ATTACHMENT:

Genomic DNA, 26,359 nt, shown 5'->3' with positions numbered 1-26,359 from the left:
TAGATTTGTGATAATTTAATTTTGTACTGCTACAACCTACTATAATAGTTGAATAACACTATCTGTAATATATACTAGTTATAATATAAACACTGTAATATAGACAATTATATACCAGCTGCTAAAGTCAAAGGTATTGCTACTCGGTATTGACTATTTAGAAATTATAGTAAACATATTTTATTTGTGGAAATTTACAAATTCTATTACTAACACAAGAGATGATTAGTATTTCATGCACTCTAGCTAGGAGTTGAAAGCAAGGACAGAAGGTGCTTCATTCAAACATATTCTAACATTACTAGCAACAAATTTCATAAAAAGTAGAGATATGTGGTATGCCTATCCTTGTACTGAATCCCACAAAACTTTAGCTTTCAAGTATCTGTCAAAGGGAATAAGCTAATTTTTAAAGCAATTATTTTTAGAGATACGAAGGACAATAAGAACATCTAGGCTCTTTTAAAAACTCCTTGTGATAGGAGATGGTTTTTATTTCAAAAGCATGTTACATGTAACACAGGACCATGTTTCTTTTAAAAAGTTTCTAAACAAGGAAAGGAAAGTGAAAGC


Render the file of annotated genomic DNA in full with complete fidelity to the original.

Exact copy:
Genomic DNA, 26,359 nt, shown 5'->3' with positions numbered 1-26,359 from the left:
TAGATTTGTGATAATTTAATTTTGTACTGCTACAACCTACTATAATAGTTGAATAACACTATCTGTAATATATACTAGTTATAATATAAACACTGTAATATAGACAATTATATACCAGCTGCTAAAGTCAAAGGTATTGCTACTCGGTATTGACTATTTAGAAATTATAGTAAACATATTTTATTTGTGGAAATTTACAAATTCTATTACTAACACAAGAGATGATTAGTATTTCATGCACTCTAGCTAGGAGTTGAAAGCAAGGACAGAAGGTGCTTCATTCAAACATATTCTAACATTACTAGCAACAAATTTCATAAAAAGTAGAGATATGTGGTATGCCTATCCTTGTACTGAATCCCACAAAACTTTAGCTTTCAAGTATCTGTCAAAGGGAATAAGCTAATTTTTAAAGCAATTATTTTTAGAGATACGAAGGACAATAAGAACATCTAGGCTCTTTTAAAAACTCCTTGTGATAGGAGATGGTTTTTATTTCAAAAGCATGTTACATGTAACACAGGACCATGTTTCTTTTAAAAAGTTTCTAAACAAGGAAAGGAAAGTGAAAGC